Super Woman is Not Gone…

 In Aging, Balancing, Challenging The Status Quo, Connecting, Facing Reality, Love, Relationships

She never existed at all. I used to have a keychain that was engraved with “Super Mom.” I’m not sure if one of my kids gave it to me, but however I came by it, it was what I aspired to be.

Super Mom. Super Wife. Super Friend. Super Everything. I sought to realize this title, albeit my efforts were in vain—as they should have been.

I’m addressing this to my sisters—and a good many brothers out there—who, like me, have always measured their worth against such lofty labels. Why not? We all have it in us to achieve greatness in something, but the reality is far from this. Oh, it’s not that we can’t reach some heights, but demanding perfection of ourselves is actually quite harmful.

I’ve had to re-examine my little rules toward perfection I’ve made for myself, such as, never leave the house unless beds are made, dishes are washed and clutter is put away. I have actually made myself late for appointments with this mantra ringing in my ears. Being late affects relationships as well as reflects a negative character trait.

I’ve had to put away the compulsiveness in favor of honoring my commitments. Commitments are about relationships. A made bed is about personal satisfaction. That can only go so far.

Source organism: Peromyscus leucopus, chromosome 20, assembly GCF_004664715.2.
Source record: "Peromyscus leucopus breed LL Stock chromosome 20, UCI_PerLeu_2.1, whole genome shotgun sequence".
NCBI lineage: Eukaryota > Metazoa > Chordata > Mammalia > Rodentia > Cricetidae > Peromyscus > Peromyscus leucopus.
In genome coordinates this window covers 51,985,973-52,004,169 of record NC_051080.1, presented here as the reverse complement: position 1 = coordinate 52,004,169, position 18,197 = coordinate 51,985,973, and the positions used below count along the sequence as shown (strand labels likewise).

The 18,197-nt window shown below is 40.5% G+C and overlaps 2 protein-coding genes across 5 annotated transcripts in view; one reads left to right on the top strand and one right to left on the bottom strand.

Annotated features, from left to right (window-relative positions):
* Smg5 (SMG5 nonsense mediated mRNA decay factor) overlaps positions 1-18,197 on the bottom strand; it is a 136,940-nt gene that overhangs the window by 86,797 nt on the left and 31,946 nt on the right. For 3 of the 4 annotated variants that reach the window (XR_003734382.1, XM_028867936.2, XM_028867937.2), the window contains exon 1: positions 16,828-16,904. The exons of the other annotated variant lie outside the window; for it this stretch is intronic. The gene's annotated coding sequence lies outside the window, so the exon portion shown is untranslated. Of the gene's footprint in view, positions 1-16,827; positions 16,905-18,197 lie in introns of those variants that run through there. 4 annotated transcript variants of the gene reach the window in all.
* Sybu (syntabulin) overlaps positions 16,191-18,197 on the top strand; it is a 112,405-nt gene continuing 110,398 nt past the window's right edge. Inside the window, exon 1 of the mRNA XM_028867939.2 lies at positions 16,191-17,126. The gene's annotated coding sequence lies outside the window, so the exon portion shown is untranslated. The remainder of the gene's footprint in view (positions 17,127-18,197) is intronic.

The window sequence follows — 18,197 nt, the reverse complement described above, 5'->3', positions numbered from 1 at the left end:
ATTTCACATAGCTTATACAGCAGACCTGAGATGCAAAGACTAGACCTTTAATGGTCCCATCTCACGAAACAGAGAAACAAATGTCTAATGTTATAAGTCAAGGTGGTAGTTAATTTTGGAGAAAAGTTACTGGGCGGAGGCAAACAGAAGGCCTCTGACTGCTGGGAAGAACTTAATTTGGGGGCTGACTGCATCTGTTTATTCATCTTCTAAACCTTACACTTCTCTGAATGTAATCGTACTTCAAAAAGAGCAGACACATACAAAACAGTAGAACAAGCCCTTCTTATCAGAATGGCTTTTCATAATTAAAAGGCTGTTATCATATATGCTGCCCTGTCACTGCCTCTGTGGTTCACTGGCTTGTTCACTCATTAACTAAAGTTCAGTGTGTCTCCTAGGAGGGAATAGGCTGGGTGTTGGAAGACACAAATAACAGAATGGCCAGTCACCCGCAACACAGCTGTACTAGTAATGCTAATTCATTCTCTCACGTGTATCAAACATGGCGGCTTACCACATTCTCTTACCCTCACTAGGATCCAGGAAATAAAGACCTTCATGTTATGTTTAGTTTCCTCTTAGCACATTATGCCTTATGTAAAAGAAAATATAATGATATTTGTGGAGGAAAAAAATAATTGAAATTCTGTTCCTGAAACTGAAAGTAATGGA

The question is “If we do not follow our little self-imposed rules, do we feel worse about ourselves, even ashamed?” If our self-worth is attached to following these little self-inflicted zings, something is wrong.

I had a conversation with an older sibling today on this very topic. We were actually discussing manic-depression and bi-polar syndrome. When the affected person is in the manic state, there is the ability, nay, the compulsion to multi-task to the “nth” degree. The result of the moment is one of amazing accomplishments—“To Do” lists ticked off one by one. The harder consequence, however, is a massive physical and emotional letdown when the fatigue of the over-the-top effort hits our muscles and brains. Hence, depression.

We imagined that the mental health folks have many theories on how these conditions come about. My sister and I have observed various family members and friends caught in the throes of this yo-yo alternate universe. It is exactly how it seems. One is plucked from the normalcy of whatever is known, perhaps even mundane, and catapulted into a world where he or she could practically fly—no cape needed.

But at the root, beneath the foundation of this phenomenon lurks something more sinister. It has been our observation that what lies within the individual so afflicted is a deep-seated, unhealed, unresolved trauma.
Where is the boy who tries so hard to defend his mother from her abusive husband? Where does his mind go when his “Daddy” then turns his rage on him?

What happens to the infant whose drugged young mother wags him about like a doll in frigid temperatures with his wearing only a diaper. Did I mention that she has sensibly dressed herself in a heavy sweatshirt and other warm clothing?